Launch of The Lighkeeper's Daughters

Launch of The Lighkeeper's Daughters
by Jean Pendziwol

Elvis the Mountie Dog Steals the Show at the Book Signing

Elvis the Mountie Dog Steals the Show at the Book Signing
Elvis, Joan M. Baril, customer poet Rob Lem

Thursday, January 7, 2016

The Notso List. Disappointing Books 0f 2015 (And a few more favourites)

The Notso List: Every reader brings her own personality and imagination to a book. One person’s great read may be another’s disappointment. I give a book a chance to lure me in, but if, after several pages, I find the story uncongenial, I return it to the library where it might find someone who loves it.

Sometimes, a book seems so full of promise or has received such glowing reviews, that I slug on, wondering what kind of illiterate clod I am to find boring what all the world loves.  Last year The Goldfinch almost put me into a comma and this year I trudged though The Buried Giant by Kazue Ishiguro, longing for release as a brilliant premise faded like memories of a long forgotten war.

All the Birds, Singing by Evie Wyld, charmed me with an original plot but the important information was left to the end, sending me, the reader, into a fit of pique. My Brilliant Friend by Elena Ferrante, much praised this year, was interesting in a sociological way but not riveting, and two erotic novels by James Salter, a fine writer who died this year, were diminished for me by his view of women as sex objects.The excruciatingly slow and detailed Death of the Father by Ove Knausgaard made me long for a merciful end.

I looked forward to Career of Evil, the latest mystery by Robert Galbraith (aka J.K. Rowlings) but its lack of humour, its heavy tone and gruesome descriptions did not work.  Lighten up for God’s sake, I whinged. A good thriller activates the nerves to the point you are afraid to turn the page, but my nerves remained dead. 

In a misplaced attempt to read those classics I always have avoided, I tried Walden by Thoreau and came face to face with a scold and egomaniac who looked down on everyone except himself.  Walden returned to a bottom shelf, too famous to throw away but too boring to open again. Alas, the Big Sleep by Raymond Chandler proved dated and creaky at this remove. But, on the other hand, the Japanese classic, Snow Country by Yasumari Kawabata, sent me into a trance of delight.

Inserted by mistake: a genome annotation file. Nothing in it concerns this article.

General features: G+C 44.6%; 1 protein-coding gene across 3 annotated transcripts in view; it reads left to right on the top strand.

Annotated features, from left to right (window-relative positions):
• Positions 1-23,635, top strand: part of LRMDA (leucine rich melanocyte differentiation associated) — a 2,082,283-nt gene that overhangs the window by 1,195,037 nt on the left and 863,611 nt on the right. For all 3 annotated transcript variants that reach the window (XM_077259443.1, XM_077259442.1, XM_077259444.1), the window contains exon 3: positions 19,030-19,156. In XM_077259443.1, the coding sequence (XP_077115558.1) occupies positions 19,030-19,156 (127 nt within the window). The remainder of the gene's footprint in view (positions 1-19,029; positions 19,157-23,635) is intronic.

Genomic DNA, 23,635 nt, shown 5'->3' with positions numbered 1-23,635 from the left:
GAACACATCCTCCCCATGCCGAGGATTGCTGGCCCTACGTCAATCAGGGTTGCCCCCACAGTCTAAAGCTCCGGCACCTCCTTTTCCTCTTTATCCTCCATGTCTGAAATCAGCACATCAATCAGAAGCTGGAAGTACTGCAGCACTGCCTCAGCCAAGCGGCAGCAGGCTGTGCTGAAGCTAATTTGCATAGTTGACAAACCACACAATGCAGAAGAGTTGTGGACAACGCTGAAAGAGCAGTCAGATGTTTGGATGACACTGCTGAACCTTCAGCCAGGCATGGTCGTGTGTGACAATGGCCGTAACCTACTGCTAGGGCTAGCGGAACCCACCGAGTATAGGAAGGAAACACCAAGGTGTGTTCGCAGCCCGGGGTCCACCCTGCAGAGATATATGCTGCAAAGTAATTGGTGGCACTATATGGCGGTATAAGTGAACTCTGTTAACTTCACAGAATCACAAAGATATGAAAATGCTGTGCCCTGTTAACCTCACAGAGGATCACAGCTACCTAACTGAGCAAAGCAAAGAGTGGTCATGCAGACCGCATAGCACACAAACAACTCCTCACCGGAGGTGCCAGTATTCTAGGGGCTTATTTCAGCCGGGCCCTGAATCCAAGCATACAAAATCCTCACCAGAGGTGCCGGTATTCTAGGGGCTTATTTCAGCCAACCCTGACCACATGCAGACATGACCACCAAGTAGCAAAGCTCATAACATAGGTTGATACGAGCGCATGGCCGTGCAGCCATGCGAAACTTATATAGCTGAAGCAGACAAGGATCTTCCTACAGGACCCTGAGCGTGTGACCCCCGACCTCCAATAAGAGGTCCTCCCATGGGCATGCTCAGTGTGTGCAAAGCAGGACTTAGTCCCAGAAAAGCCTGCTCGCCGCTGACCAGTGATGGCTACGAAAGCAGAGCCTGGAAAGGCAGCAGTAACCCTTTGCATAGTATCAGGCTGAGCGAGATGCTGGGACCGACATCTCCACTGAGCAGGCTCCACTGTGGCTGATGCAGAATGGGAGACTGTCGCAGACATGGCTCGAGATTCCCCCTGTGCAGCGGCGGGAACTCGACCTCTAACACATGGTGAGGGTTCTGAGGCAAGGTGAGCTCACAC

The disappointment in the Big Sleep was well compensated by some great mysteries: The Overlook by Michael Connelly, Entanglement by Polish writer Zymunt Miloszewski  and Ice Run by Steve Hamilton and two William Deverell mysteries, Sing a Worried Song and The Laughing Falcon. Deverell is the funniest mystery writer I know. However, notso with Grantchester: Sidney Chambers and the Shadow of Death by James Runcle which brings us to the 1950’s in England where a young handsome clergyman is invited by the local cop to help out with cases. The dialogue is not only wooden (everyone speaks as if they were in a Coward play) but often it does not quite make sense. But I read it to the end. Why? I think I liked the main character, the weedy Sidney.  

The few disappointments were compensated by many many  goodies. See list below of my top picks of the year.  As usual I read a lot of short stories this year, too many to list. I fell in love with Melissa Bank's A Girl's Guide to Hunting and Fishing and especially the first story which I reread several times. I also enjoyed Sharon Irvine's book of stories called Close Encounters. Here are a three others that I enjoyed: H is for Hawk by Helen Macdonald, The King's Curse by Phillipa Gregory, and Our Souls at Night by Kent Haruf. Haruf, a marvellous writer died this year.



Kent Haruf

No comments:

Post a Comment